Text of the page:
Iconic Chicago mayor Harold Washington understood that collaboration around education could enhance the economic vitality of the city. That’s why he brokered the peace in response to public outcry at the last Chicago teachers’ strike in 1987. Washington saw that business leaders and parents needed him to work with teachers to keep the machinery of education running, so working parents wouldn’t have to take more time off for the strike, and so kids could resume learning the skills they would need later to be effective members of the workforce.

The way forward is to create abundantly resourced public school systems that will push economic growth in cities and regions. Innovating and improving public schools helps attract middle- and upper-income families to cities and regions to build a healthy tax base. Mayors such as Emanuel should be funding public education and supporting what is already working — including strategies invented by unionized teachers — within public schools.

Partnership in Practice

Successful examples of smart educational investment in partnership with teachers’ unions do exist. Take Montgomery County, MD, where students at one neighborhood school continually scored low on tests. The administration, working closely with the teachers’ union, managed to turn the school completely around in just three years without using draconian pay cuts or firings. “We take the quality of teaching and learning seriously, so we jointly created and implemented a thorough, meaningful and transparent evaluation system that ensures intensive support for all new and underperforming teachers,” said Montgomery County Education Association president Doug Prouty.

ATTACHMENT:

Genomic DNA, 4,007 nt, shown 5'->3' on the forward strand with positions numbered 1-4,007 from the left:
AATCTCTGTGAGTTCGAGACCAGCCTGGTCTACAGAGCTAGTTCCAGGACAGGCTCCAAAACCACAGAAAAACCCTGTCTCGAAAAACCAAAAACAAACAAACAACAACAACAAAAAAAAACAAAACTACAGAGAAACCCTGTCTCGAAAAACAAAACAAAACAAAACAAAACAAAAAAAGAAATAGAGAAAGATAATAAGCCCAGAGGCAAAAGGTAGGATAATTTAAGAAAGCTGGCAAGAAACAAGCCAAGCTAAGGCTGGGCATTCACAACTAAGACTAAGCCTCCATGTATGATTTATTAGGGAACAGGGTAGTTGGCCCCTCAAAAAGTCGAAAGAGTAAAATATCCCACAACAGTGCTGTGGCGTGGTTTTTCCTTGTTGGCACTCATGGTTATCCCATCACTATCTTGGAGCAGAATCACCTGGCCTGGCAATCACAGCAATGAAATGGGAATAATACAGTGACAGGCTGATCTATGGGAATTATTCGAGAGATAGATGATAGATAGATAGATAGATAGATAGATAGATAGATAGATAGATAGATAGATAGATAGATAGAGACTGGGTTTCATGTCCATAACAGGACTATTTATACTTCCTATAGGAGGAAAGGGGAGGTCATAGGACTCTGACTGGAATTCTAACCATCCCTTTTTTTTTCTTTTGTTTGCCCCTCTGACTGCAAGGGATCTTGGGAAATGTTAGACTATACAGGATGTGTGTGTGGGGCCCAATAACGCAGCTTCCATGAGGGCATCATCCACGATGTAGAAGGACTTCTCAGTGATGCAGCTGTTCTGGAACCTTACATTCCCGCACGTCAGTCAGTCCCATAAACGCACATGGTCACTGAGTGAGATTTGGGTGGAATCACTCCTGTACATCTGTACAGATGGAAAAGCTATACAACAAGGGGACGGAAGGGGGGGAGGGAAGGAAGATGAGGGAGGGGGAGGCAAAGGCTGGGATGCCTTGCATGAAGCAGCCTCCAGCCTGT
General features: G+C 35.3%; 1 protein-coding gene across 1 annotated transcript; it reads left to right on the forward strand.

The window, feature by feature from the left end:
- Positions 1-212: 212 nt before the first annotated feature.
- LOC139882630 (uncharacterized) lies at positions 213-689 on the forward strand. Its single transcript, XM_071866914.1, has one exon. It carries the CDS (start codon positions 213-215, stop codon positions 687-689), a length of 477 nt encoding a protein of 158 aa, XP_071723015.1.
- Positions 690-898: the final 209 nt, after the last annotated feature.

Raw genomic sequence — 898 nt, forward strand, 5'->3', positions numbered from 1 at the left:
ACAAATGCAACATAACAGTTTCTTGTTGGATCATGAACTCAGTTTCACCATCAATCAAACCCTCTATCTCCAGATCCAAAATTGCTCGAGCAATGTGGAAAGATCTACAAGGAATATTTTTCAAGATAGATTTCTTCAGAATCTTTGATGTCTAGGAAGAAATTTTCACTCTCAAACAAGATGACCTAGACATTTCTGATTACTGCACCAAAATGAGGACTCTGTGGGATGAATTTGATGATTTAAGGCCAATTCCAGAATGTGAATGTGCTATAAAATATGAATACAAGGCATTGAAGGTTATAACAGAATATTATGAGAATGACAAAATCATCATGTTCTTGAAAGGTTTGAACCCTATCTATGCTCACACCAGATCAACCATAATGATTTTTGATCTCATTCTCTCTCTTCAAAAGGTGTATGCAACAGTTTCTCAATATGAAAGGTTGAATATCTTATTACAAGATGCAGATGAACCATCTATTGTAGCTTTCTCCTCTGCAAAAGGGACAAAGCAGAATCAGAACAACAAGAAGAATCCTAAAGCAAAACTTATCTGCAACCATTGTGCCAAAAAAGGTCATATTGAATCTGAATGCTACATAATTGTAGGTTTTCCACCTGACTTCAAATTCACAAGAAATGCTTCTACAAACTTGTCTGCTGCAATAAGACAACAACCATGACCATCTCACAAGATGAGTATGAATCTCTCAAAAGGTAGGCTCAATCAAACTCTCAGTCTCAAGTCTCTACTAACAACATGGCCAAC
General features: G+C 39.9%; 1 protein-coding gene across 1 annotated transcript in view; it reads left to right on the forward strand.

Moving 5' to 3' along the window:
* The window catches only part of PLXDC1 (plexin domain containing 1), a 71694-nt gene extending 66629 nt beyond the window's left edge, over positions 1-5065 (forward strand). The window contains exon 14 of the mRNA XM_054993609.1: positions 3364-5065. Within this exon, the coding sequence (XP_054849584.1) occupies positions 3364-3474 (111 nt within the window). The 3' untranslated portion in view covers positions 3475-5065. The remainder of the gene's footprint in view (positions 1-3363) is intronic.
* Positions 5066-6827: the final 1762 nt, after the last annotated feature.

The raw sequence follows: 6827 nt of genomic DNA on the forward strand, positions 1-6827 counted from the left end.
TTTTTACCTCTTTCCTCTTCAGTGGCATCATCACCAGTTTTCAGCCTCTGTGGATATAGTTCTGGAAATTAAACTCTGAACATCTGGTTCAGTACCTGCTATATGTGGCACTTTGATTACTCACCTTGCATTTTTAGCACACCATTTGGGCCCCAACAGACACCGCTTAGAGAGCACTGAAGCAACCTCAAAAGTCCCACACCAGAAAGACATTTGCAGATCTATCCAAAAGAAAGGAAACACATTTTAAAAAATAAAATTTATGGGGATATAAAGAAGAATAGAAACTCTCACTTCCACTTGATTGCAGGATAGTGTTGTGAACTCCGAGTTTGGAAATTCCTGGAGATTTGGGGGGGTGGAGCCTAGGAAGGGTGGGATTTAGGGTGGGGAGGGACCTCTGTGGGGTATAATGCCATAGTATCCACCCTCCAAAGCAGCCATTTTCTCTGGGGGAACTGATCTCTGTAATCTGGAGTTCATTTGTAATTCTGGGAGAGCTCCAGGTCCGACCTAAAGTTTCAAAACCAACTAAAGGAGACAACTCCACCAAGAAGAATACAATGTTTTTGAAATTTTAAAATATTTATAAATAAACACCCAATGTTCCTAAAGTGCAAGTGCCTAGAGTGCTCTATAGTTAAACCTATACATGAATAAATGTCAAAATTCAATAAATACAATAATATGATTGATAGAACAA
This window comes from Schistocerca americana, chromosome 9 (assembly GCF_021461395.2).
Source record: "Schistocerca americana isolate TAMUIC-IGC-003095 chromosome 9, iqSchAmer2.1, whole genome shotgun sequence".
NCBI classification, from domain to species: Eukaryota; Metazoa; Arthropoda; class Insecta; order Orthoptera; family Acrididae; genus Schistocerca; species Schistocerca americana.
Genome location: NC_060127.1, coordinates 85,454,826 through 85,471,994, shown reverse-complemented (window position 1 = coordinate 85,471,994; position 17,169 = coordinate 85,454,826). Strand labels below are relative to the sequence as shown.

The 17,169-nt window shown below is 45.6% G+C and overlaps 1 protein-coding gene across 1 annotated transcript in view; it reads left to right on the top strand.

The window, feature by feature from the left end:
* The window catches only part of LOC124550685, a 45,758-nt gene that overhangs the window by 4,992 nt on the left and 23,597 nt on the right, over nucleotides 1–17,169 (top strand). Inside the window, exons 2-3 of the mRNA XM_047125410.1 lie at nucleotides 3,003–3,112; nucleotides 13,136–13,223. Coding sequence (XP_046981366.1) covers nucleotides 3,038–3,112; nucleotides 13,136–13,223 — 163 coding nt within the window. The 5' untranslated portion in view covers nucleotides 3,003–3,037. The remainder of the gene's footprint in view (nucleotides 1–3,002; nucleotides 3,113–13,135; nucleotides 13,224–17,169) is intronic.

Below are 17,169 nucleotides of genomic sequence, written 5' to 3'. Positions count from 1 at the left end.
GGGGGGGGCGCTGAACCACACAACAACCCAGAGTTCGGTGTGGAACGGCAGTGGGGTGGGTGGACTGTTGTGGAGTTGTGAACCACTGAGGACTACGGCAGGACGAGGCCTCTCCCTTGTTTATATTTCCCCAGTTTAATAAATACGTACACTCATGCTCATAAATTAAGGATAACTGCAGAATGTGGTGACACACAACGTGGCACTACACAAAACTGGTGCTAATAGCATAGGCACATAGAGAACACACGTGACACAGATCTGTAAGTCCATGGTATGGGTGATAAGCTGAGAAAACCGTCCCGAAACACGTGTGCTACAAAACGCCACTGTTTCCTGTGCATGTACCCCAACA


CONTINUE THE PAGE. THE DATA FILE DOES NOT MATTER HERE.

Mayor Emanuel’s great failing in his approach to the strike is that he did not come to the conversation about reform with an attitude of building on what is going right. Even Chicago has had areas of hope and progress in public education. Chicago’s public school teachers have proven they can academically outcompete just about anyone. This last year, more than 24,000 children competed for about 5,000 slots in the top 5 selective enrollment high schools. The students and families lining up to apply to selective enrollment high schools accept that public schools can achieve excellence with unionized teachers. The principals at these schools accept it too, providing leadership development and mentoring for teachers and rewards for their good work.

Emanuel could have started the discussion by celebrating these successes and looking for ways to spread them. To be fair, the mayor has done some work to improve public education in the city. He created 10 new International Baccalaureate (IB) academic excellence programs in existing high schools throughout the city. He also lengthened the school day, which was sorely needed as Chicago had one of the shortest school days in the country.

Rather than saying to teachers, “I did this in spite of you,” he could have asked, “How can we do more of this together?” For we know from best practices in the business world that without cultivating buy-in from all the key stakeholders, efforts to promote change are destined to be far less effective.

Underneath the Chicago Strike Headlines